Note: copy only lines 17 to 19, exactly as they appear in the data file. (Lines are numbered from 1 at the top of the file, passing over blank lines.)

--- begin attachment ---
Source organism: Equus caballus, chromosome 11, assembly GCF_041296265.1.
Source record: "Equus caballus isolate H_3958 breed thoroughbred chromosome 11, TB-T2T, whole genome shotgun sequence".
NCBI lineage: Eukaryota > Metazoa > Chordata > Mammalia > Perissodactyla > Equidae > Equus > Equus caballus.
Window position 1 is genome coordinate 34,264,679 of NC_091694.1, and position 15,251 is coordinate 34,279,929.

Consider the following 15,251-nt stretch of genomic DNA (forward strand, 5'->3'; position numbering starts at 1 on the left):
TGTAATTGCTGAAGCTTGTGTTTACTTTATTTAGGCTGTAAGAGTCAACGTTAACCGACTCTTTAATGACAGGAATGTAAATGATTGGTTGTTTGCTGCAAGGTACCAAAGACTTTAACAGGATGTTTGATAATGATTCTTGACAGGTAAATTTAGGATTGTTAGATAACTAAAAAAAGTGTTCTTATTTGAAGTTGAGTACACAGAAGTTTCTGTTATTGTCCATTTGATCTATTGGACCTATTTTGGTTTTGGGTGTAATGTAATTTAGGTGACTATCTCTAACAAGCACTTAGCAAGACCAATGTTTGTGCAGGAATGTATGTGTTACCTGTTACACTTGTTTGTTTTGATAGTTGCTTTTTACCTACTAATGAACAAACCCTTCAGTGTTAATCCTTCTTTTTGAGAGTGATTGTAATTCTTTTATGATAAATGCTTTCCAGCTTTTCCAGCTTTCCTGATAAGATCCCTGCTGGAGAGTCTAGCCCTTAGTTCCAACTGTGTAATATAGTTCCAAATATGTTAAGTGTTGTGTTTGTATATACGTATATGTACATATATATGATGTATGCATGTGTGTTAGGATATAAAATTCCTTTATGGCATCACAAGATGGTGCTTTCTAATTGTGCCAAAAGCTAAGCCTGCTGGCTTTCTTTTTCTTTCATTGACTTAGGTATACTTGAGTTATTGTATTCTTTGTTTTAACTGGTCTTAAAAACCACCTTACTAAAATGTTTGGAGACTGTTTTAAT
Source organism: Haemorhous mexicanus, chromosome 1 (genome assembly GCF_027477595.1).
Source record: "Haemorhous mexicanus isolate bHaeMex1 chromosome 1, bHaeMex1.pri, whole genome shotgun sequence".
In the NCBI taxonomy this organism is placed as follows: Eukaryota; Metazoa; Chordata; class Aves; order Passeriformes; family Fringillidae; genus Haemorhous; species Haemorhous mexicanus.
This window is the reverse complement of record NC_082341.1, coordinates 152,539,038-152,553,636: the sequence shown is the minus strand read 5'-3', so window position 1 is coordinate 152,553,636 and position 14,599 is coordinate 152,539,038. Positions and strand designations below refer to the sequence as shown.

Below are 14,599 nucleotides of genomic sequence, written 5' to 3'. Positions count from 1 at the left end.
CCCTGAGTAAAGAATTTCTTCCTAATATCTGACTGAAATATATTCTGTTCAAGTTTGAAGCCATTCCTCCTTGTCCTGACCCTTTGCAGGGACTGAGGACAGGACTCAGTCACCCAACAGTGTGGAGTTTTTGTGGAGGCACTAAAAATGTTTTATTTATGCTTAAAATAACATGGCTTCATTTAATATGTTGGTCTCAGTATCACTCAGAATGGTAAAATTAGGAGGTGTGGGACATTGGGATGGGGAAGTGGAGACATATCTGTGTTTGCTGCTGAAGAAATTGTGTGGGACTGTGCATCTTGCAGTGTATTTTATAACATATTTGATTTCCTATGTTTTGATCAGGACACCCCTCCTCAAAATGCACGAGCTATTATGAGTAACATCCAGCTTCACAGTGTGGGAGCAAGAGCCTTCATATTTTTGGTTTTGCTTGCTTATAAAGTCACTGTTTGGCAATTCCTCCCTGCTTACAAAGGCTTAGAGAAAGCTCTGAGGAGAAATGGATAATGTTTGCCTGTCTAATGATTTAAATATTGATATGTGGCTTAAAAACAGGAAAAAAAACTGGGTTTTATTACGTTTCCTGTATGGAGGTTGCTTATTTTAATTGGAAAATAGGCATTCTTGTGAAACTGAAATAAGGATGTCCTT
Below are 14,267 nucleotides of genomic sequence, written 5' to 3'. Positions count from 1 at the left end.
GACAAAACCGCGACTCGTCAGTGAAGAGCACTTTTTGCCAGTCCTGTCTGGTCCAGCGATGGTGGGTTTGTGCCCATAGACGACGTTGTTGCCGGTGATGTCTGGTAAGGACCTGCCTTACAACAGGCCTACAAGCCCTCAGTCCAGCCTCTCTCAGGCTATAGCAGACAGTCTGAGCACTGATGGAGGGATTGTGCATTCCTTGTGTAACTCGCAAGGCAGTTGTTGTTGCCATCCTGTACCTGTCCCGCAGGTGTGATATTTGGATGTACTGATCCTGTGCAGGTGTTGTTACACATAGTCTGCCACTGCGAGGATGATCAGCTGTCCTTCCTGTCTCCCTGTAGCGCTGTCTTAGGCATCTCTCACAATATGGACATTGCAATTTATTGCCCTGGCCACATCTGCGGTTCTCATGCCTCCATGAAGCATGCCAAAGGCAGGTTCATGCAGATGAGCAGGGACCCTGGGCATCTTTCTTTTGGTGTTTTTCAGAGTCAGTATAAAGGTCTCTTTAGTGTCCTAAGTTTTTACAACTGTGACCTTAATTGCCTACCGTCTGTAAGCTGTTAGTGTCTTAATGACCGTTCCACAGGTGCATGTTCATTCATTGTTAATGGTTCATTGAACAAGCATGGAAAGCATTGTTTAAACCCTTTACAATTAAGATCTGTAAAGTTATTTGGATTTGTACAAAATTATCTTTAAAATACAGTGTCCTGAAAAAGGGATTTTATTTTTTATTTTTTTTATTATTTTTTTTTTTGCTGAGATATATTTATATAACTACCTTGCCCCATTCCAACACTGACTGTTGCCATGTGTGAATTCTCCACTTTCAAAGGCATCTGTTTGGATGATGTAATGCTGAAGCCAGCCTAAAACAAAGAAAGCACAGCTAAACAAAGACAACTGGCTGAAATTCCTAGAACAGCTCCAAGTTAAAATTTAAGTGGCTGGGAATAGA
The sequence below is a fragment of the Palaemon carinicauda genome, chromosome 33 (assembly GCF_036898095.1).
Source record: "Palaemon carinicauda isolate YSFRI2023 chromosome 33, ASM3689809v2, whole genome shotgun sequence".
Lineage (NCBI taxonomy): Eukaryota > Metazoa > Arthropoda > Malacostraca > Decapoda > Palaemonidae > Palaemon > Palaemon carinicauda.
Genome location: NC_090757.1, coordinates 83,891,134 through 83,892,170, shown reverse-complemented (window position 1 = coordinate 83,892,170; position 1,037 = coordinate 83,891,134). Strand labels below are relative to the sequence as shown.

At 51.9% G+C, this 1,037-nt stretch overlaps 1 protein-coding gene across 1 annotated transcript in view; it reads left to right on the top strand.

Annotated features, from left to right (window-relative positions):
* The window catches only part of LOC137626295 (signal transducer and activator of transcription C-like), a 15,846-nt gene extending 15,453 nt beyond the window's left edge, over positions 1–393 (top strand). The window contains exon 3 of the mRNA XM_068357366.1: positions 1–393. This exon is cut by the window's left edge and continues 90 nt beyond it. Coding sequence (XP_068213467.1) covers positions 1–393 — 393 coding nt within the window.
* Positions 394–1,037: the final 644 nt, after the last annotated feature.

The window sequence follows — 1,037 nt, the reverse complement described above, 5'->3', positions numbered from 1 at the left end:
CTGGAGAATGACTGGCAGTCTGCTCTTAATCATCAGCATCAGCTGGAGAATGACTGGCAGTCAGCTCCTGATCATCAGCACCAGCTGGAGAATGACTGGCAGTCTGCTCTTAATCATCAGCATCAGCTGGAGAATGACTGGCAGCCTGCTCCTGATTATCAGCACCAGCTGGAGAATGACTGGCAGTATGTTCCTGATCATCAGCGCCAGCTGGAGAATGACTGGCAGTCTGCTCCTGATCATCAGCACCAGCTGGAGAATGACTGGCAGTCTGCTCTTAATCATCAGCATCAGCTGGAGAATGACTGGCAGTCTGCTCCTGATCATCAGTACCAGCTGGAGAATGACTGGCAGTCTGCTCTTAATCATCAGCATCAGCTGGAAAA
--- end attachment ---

Lineage (NCBI taxonomy): Eukaryota > Metazoa > Arthropoda > Malacostraca > Decapoda > Palaemonidae > Palaemon > Palaemon carinicauda.
Genome location: NC_090757.1, coordinates 83,891,134 through 83,892,170, shown reverse-complemented (window position 1 = coordinate 83,892,170; position 1,037 = coordinate 83,891,134). Strand labels below are relative to the sequence as shown.

At 51.9% G+C, this 1,037-nt stretch overlaps 1 protein-coding gene across 1 annotated transcript in view; it reads left to right on the top strand.